A mural in Cheltenham, possibly by Banksy,is built around a phone booth, the glass shattered. Three men–one on the left and two on the right of the booth–wear tan trench coats and sunglasses. They spy on the phone booth with microphones and recording devices.
Why am I so fervently opposed to proctoring of online exams?
Because no matter how you do it–remote recorded surveillance, remote live surveillance, passive monitoring of software, or active locking down of browsers–if you are doing it for students who have been forced to transition from F2F classes to remote ones, you are making a demand on their privacy that they did not agree to when they registered for class. As long as they are not freely able to say no to it–which they can’t as long as you are holding their ability to earn credit in the class–then they cannot consent and so should not be asked to do this.
They have no reason to trust us. Eight percent of institutions that use remote proctoring for online exams conducted no accessibility review of the product they chose before they implemented it according to a poll from EDUCAUSE. Another 28% say that the products they are using do not meet their own standards for accessibility.In other words, we haven’t done our work to ensure that these are good products, so we should not demand that students accept that they are.
Even in an online-by-design course, such monitoring isn’t useful or necessary. It’s not useful because passive software monitoring and active locking down of browsers doesn’t prevent students from opening a second device to search for answers. In other words, if you are wealthy enough to have both a laptop and a smartphone, you can still easily cheat. The other two kinds of monitoring–recorded and live proctoring–are more effective, but they raise significant privacy concerns. Unless you understand and can clearly explain to students who records, views, stores, and deletes their data, you should not require students to use them. You also need to be prepared for the many kinds of exceptions you will be asked to consider. Can you ensure that students’ right to wear religious head coverings will be protected? If you are teaching during a stay-at-home order, how will you ensure that the privacy of people who share a home with your students is protected? In that situation, what will your policy be for other people who enter the space? If a student is called away by a household member in need (like a child who needs a diaper change)? In a typical semester, you can require that students take their exams in quiet spaces, but you can’t require that during a stay-at-home order without discriminating based on household composition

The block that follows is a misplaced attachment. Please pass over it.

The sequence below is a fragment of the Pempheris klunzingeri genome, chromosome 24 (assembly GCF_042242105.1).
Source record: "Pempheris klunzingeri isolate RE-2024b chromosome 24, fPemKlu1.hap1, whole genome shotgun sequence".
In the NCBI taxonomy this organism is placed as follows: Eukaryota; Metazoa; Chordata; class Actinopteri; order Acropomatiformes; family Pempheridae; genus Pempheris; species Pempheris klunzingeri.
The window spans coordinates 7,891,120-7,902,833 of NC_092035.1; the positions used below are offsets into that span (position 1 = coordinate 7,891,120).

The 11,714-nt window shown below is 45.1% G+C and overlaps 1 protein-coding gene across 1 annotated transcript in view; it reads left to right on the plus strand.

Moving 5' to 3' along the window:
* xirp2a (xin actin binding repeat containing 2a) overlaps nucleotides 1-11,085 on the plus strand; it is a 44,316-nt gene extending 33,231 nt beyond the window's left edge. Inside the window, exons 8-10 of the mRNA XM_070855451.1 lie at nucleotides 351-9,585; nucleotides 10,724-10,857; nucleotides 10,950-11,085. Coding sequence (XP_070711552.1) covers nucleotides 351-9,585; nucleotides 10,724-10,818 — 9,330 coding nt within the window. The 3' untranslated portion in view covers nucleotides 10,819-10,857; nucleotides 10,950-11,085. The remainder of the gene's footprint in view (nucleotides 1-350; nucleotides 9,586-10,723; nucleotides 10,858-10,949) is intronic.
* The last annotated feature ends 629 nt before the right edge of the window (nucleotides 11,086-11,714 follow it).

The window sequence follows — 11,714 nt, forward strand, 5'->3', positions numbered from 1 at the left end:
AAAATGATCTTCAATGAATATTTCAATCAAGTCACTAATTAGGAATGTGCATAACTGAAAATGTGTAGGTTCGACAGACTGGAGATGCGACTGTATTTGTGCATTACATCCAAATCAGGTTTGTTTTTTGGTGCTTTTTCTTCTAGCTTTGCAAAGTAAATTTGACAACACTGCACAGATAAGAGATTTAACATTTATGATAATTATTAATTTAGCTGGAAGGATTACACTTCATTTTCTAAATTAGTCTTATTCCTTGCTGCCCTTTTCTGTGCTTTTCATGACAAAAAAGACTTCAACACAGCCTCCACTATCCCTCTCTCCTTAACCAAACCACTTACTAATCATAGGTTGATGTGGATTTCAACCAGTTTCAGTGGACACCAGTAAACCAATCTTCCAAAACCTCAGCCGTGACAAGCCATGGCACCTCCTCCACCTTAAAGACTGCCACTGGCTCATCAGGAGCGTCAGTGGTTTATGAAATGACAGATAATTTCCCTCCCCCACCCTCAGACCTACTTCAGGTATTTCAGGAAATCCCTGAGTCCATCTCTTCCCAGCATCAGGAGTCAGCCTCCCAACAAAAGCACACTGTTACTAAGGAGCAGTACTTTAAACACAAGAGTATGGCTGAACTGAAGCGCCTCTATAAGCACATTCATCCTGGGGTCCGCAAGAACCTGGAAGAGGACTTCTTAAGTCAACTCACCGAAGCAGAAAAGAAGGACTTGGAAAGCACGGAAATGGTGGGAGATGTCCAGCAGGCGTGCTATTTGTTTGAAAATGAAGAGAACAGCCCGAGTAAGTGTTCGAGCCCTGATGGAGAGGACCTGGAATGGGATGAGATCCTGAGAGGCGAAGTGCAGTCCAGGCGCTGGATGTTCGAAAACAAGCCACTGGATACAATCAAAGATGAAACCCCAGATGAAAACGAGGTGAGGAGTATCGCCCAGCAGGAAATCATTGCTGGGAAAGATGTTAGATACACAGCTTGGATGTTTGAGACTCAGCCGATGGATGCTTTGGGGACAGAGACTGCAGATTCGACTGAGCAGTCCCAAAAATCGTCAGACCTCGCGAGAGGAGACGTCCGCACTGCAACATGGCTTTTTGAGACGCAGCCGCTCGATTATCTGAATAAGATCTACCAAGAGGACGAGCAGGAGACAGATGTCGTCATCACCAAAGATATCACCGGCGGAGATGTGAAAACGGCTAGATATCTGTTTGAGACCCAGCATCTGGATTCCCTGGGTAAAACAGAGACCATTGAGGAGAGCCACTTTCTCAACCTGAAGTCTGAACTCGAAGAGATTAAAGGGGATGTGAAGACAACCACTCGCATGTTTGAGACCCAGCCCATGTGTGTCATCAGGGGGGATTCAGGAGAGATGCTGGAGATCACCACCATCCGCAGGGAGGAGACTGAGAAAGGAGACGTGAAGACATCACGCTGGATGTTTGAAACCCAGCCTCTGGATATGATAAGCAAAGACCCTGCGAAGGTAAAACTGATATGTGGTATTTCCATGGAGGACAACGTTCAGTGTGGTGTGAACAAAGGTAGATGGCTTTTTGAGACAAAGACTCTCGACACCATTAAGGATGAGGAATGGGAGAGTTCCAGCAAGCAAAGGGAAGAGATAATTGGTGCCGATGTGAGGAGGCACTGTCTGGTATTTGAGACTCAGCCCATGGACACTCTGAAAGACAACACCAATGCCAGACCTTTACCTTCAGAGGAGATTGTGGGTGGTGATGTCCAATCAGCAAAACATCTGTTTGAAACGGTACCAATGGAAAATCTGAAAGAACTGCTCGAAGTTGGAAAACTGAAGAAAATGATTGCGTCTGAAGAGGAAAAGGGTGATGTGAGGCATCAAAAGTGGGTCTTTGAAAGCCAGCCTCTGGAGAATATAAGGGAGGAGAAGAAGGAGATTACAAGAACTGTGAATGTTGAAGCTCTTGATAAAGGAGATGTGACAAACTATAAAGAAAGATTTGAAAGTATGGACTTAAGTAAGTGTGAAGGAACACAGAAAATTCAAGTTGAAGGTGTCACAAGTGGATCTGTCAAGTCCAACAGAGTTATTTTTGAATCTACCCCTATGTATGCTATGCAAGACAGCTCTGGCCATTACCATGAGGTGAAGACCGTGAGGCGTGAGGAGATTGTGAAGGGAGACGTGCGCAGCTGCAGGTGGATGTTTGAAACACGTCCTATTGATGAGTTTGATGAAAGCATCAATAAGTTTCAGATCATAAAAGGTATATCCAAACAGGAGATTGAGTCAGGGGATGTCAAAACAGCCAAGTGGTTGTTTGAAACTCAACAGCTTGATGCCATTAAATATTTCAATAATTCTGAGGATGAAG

In other words: avoid these.
I regularly receive email from teachers who insist that they cannot teach without proctored exams. I understand their difficulty. Many of us have long taught in fields where our traditional assessments have been exams measuring students’ ability to quickly recall precise information without referencing an outside test.
Inbuilding an online-by-design course, you have an opportunity to question whether this is the most effective way to validly measure student learning or if other methods of assessment might better measure–or even produce–authentic learning.
(Hint: Yes, they will. Whatever we are preparing students to do with their degrees, it is likely not to recall information without referencing any other sources. They’re not professional Jeopardy! players.)
Non-proctored assessments (and why they discourage cheating) include things like:
- open-notes, open-book exams using large test banks that are timed so that students must come prepared to take them and do not have time to look up information